David Bourget (Western Ontario)
David Chalmers (ANU, NYU)
Rafael De Clercq
Jack Alan Reynolds
Learn more about PhilPapers
Metaphilosophy 41 (1):172-188 (2010)
Abstract: Open-mindedness is typically at the top of any list of the intellectual or "epistemic" virtues. Yet, providing an account that simultaneously explains why open-mindedness is an epistemically valuable trait to have and how such a trait is compatible with full-blooded belief turns out to be a challenge. Building on the work of William Hare and Jonathan Adler, I defend a view of open-mindedness that meets this challenge. On this view, open-mindedness is primarily an attitude toward oneself as a believer, rather than toward any particular belief. To be open-minded is to be aware of one's fallibility as a believer, and to acknowledge the possibility that anytime one believes something, one could be wrong. In order to see that such an attitude is epistemically valuable even to an already virtuous agent, some details of the skills and habits of the open-minded agent are elucidated.
|Keywords||virtue virtue epistemology intellectual virtue epistemology open‐mindedness|
|Categories||categorize this paper)|
Setup an account with your affiliations in order to access resources via your University's proxy server
Configure custom proxy (use this if your affiliation does not provide a proxy)
|Through your library|
References found in this work BETA
Guy Axtell (1997). Recent Work on Virtue Epistemology. American Philosophical Quarterly 34 (1):1 - 26.
Miranda Fricker (2007). Epistemic Injustice: Power and the Ethics of Knowing. Oxford University Press.
John Greco (2003). Further Thoughts on Agent Reliabilism. [REVIEW] Philosophy and Phenomenological Research 66 (2):466-480.
James Montmarquet (1993). Epistemic Virtue and Doxastic Responsibility. Rowman & Littlefield.
Robert Campbell Roberts (2007). Intellectual Virtues: An Essay in Regulative Epistemology. Oxford University Press.
Citations of this work BETA
Valerie Tiberius & Jason Swartwood (2011). Wisdom Revisited: A Case Study in Normative Theorizing. Philosophical Explorations 14 (3):277-295.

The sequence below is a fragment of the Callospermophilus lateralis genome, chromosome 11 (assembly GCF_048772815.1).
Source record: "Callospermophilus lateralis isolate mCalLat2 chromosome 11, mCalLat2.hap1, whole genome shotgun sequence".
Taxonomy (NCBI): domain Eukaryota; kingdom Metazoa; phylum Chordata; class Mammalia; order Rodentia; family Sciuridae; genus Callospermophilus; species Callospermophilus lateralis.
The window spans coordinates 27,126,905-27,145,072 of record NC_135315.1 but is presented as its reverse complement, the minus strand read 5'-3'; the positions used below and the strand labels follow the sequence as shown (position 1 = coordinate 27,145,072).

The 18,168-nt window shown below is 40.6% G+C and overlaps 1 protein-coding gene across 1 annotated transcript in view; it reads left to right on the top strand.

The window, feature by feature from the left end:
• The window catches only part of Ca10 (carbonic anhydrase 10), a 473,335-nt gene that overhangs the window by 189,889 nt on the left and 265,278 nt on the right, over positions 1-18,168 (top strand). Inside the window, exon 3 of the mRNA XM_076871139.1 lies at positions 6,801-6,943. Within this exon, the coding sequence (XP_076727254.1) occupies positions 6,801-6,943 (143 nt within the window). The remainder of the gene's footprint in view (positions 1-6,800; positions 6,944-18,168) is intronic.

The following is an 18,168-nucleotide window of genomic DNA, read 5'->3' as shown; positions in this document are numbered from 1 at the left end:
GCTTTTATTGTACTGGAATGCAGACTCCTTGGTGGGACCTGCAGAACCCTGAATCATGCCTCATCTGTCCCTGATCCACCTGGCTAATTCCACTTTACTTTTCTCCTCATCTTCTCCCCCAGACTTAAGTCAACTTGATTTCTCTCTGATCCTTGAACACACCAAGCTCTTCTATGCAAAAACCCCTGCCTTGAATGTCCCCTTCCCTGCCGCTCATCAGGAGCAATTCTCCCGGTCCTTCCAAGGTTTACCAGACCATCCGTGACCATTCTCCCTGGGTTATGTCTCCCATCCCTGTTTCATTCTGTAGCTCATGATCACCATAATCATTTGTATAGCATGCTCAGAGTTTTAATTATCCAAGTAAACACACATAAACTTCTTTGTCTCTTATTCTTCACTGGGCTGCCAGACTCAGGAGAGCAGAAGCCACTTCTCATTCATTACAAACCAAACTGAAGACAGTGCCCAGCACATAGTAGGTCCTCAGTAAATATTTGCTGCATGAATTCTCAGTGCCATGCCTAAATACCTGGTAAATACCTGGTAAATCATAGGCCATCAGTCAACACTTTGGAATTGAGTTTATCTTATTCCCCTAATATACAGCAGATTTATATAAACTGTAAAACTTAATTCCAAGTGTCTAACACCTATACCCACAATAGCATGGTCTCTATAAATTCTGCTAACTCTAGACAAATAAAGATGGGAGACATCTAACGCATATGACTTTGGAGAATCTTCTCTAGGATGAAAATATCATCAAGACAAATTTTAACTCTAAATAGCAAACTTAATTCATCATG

Mohammed Y. A. Rawwas, Surendra Arjoon & Yusuf Sidani (2013). An Introduction of Epistemology to Business Ethics: A Study of Marketing Middle-Managers. [REVIEW] Journal of Business Ethics 117 (3):525-539.
Similar books and articles
A. S. Carson (1982). Open-Mindedness and Education William Hare Montreal: McGill-Queen's University Press, 1979. Pp. Ix, 166. $12.95. [REVIEW] Dialogue 21 (02):394-397.
W. Hare (1983). Open-Mindedness, Liberalism and Truth. Educational Philosophy and Theory 15 (1):31–42.
William Hare & T. H. Mclaughlin (1994). Open-Mindedness, Commitment and Peter Gardner. Journal of Philosophy of Education 28 (2):239–244.
William Hare (1985). Open-Mindedness in the Classroom. Journal of Philosophy of Education 19 (2):251–259.
William Hare (1982). Open-Mindedness in the Teaching of Philosophy. Metaphilosophy 13 (2):165–180.
William Hare (2004). Assessing One's Own Open-Mindedness. Philosophy Now 47:26-28.
Jason Baehr (2011). The Structure of Open-Mindedness. Canadian Journal of Philosophy 41 (2):191-213.
James Spiegel (2013). Open-Mindedness and Religious Devotion. Sophia 52 (1):143-158.
William Hare (2004). Open-Minded Inquiry. Inquiry 23 (3):37-41.
William Hare (2003). Is It Good to Be Open-Minded? International Journal of Applied Philosophy 17 (1):73-87.
Added to index2010-01-12
Total downloads56 ( #43,605 of 1,700,244 )
Recent downloads (6 months)9 ( #69,042 of 1,700,244 )
How can I increase my downloads?